Negotiating Effectively for Your Deserved Raise

How do you approach your supervisor or boss for a well deserved raise based on your notable achievements and quality performance? Maybe he or she has been busy and needs a gentle, but persuasive reminder. This is easily done if one carefully follows a well laid out plan. If you enlist the steps listed below you are well on your way to a productive and successful meeting.

1. Be Prepared with a Plan: Be armed with data and numbers that clearly demonstrates results of your efforts, performance, achievements and diligence. List specific projects, clients, or documents that have contributed directly to the success of the company as a result of your achievements. For example, introduce documents that clearly illustrate how you may have significantly improved efficiency in a particular process resulting in a cost reduction of 20%. Or perhaps you may have dedicated extra time to improve a process or procedures that clearly benefited overall operations and be prepared back it up with numbers.

2. Schedule a Meeting: Do not just barge into his or her office with fierce determination, but rather set up a scheduled meeting that is conducible to both of you. Be calm, confident, and stay focused on your presentation. Under no circumstance, get emotional or has no redeeming value to lose your temper and will surely result in an ineffective presentation and possible termination.

3. Omit Personal Reasons: Keep it professional, and under no circumstances bring your personal finances into the conversation. It is irrelevant and inappropriate; demonstrate how your skills and accomplishments warrant the raise in pay, not personal financial need. If you bring financial need into the equation you just gave your superior carte blanche to reply that the company too is experiencing difficult times and unable to reward employees with raises.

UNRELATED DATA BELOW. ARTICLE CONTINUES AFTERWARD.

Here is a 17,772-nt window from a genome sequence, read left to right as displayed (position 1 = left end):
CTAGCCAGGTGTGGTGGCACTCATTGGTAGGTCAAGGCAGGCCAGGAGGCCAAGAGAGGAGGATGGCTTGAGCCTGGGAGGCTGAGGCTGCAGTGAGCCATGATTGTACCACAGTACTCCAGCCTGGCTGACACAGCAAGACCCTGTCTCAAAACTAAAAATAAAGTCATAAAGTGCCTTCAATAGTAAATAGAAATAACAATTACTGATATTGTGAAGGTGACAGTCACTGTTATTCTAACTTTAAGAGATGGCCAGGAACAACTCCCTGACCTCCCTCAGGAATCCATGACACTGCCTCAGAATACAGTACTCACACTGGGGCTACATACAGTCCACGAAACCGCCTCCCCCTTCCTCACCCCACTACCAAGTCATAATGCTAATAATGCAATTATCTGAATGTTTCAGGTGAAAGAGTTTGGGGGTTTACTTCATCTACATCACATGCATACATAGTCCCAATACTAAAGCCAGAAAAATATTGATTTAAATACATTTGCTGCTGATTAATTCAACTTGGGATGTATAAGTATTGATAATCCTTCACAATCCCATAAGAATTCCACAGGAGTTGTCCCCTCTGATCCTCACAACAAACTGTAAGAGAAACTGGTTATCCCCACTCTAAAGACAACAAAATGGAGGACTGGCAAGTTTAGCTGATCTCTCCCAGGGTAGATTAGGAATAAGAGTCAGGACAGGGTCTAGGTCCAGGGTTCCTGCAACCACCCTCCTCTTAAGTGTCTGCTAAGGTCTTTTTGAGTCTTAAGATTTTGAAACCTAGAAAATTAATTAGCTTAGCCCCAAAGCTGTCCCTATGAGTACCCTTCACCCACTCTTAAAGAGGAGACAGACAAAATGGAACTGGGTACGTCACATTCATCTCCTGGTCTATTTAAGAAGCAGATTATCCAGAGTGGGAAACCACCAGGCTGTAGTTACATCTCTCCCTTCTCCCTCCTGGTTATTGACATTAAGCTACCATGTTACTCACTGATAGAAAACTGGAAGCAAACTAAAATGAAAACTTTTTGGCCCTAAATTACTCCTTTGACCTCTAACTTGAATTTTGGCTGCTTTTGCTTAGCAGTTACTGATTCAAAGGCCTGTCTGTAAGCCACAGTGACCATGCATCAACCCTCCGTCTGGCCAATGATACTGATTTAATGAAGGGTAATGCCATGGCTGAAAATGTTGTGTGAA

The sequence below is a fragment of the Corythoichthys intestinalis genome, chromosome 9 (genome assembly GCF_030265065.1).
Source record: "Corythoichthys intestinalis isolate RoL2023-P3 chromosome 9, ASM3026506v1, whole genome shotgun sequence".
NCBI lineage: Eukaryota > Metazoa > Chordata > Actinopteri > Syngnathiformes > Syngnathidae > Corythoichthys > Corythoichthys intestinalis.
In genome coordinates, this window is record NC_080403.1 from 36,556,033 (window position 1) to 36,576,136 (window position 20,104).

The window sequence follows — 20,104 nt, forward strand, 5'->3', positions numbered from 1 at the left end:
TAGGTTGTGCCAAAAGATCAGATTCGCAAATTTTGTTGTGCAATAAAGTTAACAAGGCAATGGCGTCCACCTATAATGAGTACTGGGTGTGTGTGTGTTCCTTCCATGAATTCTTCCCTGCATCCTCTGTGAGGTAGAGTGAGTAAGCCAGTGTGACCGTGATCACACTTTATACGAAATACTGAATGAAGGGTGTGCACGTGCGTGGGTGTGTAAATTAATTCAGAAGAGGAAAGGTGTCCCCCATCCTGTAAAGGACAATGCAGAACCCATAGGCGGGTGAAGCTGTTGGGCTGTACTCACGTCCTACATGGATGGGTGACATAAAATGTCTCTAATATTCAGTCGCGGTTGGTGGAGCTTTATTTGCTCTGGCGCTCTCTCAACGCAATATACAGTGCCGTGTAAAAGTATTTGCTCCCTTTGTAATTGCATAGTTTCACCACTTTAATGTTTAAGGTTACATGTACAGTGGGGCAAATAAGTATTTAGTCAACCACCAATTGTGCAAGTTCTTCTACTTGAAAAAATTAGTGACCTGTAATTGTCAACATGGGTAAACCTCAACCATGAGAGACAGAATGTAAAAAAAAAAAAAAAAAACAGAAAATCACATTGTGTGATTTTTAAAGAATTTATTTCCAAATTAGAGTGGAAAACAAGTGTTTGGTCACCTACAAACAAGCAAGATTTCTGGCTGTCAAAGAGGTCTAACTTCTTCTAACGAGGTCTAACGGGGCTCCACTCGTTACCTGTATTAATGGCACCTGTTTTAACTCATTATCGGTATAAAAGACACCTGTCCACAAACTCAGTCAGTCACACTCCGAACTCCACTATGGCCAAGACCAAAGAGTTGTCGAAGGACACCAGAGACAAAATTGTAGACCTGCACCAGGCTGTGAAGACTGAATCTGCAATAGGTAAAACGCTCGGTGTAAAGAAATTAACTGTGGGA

4. Prepare a List of Accomplishments: This is one of the most powerful methods that effectively results as a clear argument in your favor; prepare a list of questions based on your positive performance and extraordinary accomplishments, and present them in a manner where it is impossible for your superior to respond negatively. For example, you can categorically state: have I significantly increased profits and contributed directly above and beyond normal parameters toward overall performance and success for the company? Am I always ready to tackle new projects and execute them with positive and successful results? Am I always the first to come to work and last to leave? Have I taken on additional responsibilities without any negative impact on my current workload or reduction in performance? In other words, arm yourself with as many relevant questions and make it impossible for your boss to say "no" to each. You'll want to hear a "yes" to all your questions and follow up with final question: "based on the all the topics we just discussed, don't they clearly warrant an increase in pay". Then quietly wait for your boss's response.

5. Put Yourself in the Boss' Shoes: Be prepared and try to place yourself in your boss' shoes and imagine the response. And be prepared with a positive reinforcing rebuttal if it is not in your favor.

6. Have a Number in Mind: Do your research to determine what the current marketing pay range is for your position and adjust accordingly based on your skills. Have a realistic number in mind and be prepared to offer it when prompted.

7. Stay the Course: If you follow the outlined procedures and pursue with a professional demeanor you should evoke some type of positive response from your meeting with the boss that will culminate in a fruitful and mutual agreement. Do not dominate the conversation, present your prepared facts, wait for the response, and add the closing argument.

Be Prepared for the Unexpected: If research clearly illustrates that you are underpaid, you received a "yes" to all your questions above, and the raise was still denied; asks why, what you can do to improve, and set a time frame for the follow-up review. Express your gratitude for taking the time to discuss, and leave without emotion. If the follow-up results in no change in your pay on the next round, then be prepared to pursue other avenues. We all plateau at some point or time in our career that warrants self re-evaluation resulting in an obvious change of employment or pursuing opportunities with another firm that permits progressive growth.

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